Gardberg & Kemmerly, P.C. Attorneys at Law

social security disability benefits for illness Archives

Can those suffering from bipolar disorder claim SSD benefits?

Mental illnesses are probably the most difficult of all medical conditions that a patient may suffer from. Those illnesses can greatly hamper even the most basic day-to-day activities. An example of one such mental illness is bipolar disorder. As many people in Alabama may know, bipolar disorder is an illness of the brain that severely affects the mood, energy, activity levels and the ability to perform daily chores.

Can I be denied disability because I didn't do what my doctor said?

There is a lot that goes into filing for disability and it seems there are always new rules for denying claims. I want to discuss a new ruling regarding following prescribed treatment. SSR 18-3p went into effect October 29, 2018 and will apply to any decision after that date. This ruling state that someone can be denied benefits if he or she fails to follow prescribed treatment without good cause and that treatment would be expected to restore his or her ability to work.

Qualifications for Supplemental Security Income

Supplemental Security Income or SSI is a federal income supplement designed to help the aged, blind, and disabled who have little to no income. SSI is different from Social Security Disability Insurance (SSDI) in that SSDI benefits are paid to Claimants who have worked long enough and paid Social Security taxes. SSI is not based on prior work. The medical standards for SSI and SSDI are the same. Disability for both SSDI and SSI is awarded when a person has a diagnosed physical or mental impairment that is severe and can be expected to last at least 12 months or result in death, and the person, because of the impairment, must not only be unable to do his/her previous work, but must also be unable to do any other type of substantial gainful activity.

Adult Children With Disabilities

Adults with disabilities who have never worked may be eligible to receive Supplemental Security Income, as long as he or she meets the income requirements for SSI.  They cannot have more than $2,000 in personal property or income (or $3,000 if married) and any monthly household income must be below a certain threshold.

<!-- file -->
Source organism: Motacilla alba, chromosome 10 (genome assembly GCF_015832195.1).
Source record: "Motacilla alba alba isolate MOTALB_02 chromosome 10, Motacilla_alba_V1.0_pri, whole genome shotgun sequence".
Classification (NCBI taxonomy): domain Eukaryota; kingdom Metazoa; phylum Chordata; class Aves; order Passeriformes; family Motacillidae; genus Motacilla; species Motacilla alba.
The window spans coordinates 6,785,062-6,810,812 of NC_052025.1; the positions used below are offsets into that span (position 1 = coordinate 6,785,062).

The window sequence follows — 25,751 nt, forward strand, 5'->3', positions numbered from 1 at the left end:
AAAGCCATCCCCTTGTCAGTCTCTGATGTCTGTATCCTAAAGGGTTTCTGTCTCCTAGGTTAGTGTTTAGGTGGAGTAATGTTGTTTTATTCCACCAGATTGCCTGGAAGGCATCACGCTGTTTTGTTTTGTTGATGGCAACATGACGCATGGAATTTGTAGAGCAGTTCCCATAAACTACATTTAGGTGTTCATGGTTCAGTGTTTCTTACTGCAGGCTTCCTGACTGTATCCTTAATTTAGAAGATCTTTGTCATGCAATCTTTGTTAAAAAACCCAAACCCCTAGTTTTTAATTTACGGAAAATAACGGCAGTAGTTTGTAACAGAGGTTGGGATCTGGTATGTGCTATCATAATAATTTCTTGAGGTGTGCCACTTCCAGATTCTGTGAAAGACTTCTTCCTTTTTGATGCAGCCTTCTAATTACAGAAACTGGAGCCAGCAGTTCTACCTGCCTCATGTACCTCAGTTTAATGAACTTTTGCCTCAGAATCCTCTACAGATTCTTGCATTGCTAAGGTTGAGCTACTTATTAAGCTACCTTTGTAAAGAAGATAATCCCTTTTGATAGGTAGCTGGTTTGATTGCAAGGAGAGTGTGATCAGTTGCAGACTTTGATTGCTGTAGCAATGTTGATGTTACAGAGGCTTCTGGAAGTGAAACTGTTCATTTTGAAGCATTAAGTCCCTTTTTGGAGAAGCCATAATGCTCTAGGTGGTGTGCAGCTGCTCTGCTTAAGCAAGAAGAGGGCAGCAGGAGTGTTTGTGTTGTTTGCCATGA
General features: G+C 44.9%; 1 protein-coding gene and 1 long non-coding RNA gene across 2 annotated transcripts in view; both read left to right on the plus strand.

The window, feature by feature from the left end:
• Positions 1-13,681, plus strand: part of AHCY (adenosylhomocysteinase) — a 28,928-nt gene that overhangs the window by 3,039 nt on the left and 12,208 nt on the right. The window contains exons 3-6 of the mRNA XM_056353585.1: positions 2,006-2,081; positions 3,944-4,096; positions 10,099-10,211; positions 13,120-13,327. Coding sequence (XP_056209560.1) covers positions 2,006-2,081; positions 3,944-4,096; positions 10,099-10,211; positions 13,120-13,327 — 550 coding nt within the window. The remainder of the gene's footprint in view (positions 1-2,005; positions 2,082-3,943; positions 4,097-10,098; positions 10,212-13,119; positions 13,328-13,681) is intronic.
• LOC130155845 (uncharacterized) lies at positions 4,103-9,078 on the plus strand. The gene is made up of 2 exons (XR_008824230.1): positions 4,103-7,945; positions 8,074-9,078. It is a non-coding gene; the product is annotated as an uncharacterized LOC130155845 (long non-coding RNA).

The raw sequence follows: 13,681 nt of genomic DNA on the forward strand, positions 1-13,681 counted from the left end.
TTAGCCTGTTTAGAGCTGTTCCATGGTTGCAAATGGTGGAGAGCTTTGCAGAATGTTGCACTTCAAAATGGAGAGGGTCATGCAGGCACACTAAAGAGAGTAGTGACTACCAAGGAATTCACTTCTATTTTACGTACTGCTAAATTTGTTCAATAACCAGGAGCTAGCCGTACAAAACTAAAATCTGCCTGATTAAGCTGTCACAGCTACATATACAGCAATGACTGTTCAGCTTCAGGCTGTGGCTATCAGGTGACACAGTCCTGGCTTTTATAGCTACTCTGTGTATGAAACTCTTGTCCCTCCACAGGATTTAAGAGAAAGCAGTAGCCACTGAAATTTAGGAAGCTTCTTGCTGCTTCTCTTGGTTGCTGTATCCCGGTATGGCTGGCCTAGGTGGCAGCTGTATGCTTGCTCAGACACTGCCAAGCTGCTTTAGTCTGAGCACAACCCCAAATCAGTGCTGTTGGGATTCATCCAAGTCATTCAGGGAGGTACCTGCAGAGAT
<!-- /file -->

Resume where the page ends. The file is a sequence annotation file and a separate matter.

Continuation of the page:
Substitution of Parties

Given the lengthy process of applying and receiving Social Security benefits and the severity of many Claimants' illnesses, it is sadly not uncommon for a Social Security disability Claimant to die during the pendency of the process. However, if a Social Security disability applicant dies before being approved for benefits, it may be possible for a family member of the Claimant to receive any benefits owed to the deceased Claimant. The rules concerning substitution of parties in the case of a deceased Claimant depend on the type of disability claim filed.

CHANGES MAY BE ON THE HORIZON FOR RESIDENTS OF PUERTO RICO

Presently, residents of Puerto Rico are only able to draw under the Disability Insurance Benefits (DIB) or Title II program for Social Security, and are not able to draw under the Supplemental Security Income (SSI) program. This is due to the fact the Social Security Act excludes Puerto Rico, a U.S. territory, from the SSI benefits program. However, these rules may be changing soon which would greatly help disabled residents of Puerto Rico who have been unable to work. Similarly, most children's claims for disability fall under the SSI program. This would vastly expand the number of Puerto Rican children who are allowed to receive disability benefits.

Biestek v. Berryhill

The United States Supreme Court has affirmed the 6th Circuit's decision in the case of Biestek v. Berryhill. In a 6 to 3 decision, the United States Supreme Court found that "a vocational expert's refusal to provide private market-survey data upon the applicant's request does not categorically preclude the testimony from counting as 'substantial evidence.'" Justice Elena Kagan wrote the majority opinion. The Supreme Court in its decision refused to adopt a categorical rule as had been done in the 7th Circuit. The Supreme Court further explained that there must be a case-by-case basis when determining whether the vocational expert's testimony can qualify as substantial evidence. In applying a case-by-case basis, the vocational expert's testimony as well as the rest of the administrative record must be taken into account. The Court stated that in some cases, the refusal to disclose data taken into consideration with other short comings would prevent the court from finding that 'a reasonable mind' could accept the expert's testimony. However, in this specific case, the refusal of a vocational expert to provide private market-survey data did not preclude the Administrative Law Judge from accepting the vocational expert's testimony as substantial evidence.

AVOIDING PITFALLS BEFORE A HEARING

I want to discuss some things people need to know before they get a Social Security hearing. I have worked in Social Security law for almost 19 years now and I can tell you there is a lot of information that is needed before having a hearing date and here are some things to remember.  

Social Security Disability benefits for HIV/AIDS patients

HIV/AIDS is among the most serious illnesses that any person can suffer from. Fortunately, the Social Security Administration understands the gravity of the diseases and how it they affect the lives of patients and their loved ones. Therefore, the agency offers Social Security Disability benefits to those HIV/AIDS patients who meet the SSA's established disability guidelines.

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